Data will fade away and perish eventually – it was true of tape and will eventually prove true of more modern media such as solid state.
But that may not be the case if we move to the technology demonstrated this week at the University of Southampton, whose researchers have harnessed quartz for data storage. They believe the data could be preserved for billions of years.
The demonstration used five dimensional (5D) technology to store up to 360TB of data on nanostructured quartz discs only slightly larger than a coin. This sounds impossibly large in such a small space, but so did 256 gigabytes on a phone only a decade ago.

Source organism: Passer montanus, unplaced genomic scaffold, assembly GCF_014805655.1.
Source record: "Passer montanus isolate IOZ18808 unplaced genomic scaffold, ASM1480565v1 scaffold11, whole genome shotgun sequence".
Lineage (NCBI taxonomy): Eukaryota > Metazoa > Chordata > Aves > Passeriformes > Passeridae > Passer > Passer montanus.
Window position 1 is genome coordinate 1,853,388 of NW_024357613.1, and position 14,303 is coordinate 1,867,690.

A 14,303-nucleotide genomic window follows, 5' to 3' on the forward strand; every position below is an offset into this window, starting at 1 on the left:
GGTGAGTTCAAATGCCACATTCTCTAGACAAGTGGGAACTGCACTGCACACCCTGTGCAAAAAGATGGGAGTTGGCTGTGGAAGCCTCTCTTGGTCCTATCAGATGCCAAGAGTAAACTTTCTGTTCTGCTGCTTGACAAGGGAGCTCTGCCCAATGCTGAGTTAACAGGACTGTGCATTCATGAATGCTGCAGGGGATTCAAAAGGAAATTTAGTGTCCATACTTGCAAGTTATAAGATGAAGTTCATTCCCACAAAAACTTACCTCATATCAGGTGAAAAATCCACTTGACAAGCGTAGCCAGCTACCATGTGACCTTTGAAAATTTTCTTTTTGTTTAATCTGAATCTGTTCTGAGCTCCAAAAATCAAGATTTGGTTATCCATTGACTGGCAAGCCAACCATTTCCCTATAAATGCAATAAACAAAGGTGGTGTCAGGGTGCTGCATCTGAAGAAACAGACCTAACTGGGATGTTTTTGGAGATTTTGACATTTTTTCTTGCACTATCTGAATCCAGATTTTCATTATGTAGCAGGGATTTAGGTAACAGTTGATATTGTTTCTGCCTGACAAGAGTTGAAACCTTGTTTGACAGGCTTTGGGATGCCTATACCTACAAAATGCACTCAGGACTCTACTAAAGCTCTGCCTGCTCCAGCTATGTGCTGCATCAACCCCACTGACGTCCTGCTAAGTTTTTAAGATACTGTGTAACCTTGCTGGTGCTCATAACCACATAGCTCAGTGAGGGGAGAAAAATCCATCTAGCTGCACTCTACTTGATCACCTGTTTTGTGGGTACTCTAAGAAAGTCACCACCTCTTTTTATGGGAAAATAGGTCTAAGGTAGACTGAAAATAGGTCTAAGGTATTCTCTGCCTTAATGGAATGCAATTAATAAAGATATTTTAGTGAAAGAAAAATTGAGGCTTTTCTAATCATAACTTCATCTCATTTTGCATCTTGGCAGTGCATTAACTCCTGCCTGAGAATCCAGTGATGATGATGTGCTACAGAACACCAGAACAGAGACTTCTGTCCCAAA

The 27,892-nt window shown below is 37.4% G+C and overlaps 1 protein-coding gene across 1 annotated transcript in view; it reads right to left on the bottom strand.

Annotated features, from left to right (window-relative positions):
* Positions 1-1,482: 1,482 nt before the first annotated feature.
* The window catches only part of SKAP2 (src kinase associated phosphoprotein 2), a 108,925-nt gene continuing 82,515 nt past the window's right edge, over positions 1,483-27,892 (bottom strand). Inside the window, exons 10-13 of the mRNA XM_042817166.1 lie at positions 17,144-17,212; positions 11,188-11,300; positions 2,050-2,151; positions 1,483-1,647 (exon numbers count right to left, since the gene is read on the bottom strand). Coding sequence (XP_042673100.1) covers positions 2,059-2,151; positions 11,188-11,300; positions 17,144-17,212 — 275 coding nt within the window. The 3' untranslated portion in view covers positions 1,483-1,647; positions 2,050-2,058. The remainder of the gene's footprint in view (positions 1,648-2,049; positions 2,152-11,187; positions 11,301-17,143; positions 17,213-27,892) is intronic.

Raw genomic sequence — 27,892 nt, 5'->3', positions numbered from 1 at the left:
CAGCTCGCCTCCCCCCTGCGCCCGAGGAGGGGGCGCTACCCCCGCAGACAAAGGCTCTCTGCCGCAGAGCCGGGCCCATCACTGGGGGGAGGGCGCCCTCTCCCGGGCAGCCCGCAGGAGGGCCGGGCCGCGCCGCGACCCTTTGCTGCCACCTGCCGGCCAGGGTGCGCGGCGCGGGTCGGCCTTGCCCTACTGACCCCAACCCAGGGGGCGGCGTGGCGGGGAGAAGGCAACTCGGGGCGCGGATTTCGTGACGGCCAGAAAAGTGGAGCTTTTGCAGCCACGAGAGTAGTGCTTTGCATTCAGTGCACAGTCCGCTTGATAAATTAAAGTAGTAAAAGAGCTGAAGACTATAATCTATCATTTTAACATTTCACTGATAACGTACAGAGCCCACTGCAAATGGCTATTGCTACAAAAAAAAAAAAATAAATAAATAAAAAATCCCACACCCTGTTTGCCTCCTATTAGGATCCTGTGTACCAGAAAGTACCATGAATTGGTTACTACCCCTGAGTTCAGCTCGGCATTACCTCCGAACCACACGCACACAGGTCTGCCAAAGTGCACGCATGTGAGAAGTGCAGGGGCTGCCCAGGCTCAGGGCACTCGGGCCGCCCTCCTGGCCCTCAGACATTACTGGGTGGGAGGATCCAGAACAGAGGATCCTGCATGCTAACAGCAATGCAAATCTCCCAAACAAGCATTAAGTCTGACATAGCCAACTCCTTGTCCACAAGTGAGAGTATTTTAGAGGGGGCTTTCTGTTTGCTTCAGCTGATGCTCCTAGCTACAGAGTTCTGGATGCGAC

Professor Peter Kazansky, from the University’s Optoelectronics Research Centre, said in the announcement of the step forward: “It is thrilling to think that we have created the technology to preserve documents and information and store it in space for future generations. This technology can secure the last evidence of our civilisation: all we’ve learnt will not be forgotten.”
An ultrafast laser records the data to the quartz and the file is written in three layers of nanostructured dots separated by five micrometres.
Commenting in the announcement, Research and Markets said that if made commercially available, this technology could have a significant impact on the global data storage market.
“The global digital storage devices market is forecast to be worth $5.4bn [£3.8bn] by 2020, but this value could be higher if 5D technology is commercially released,” the organisation stated.
(Picture: a random mineral shot, no data has been stored on these pebbles as far as we know).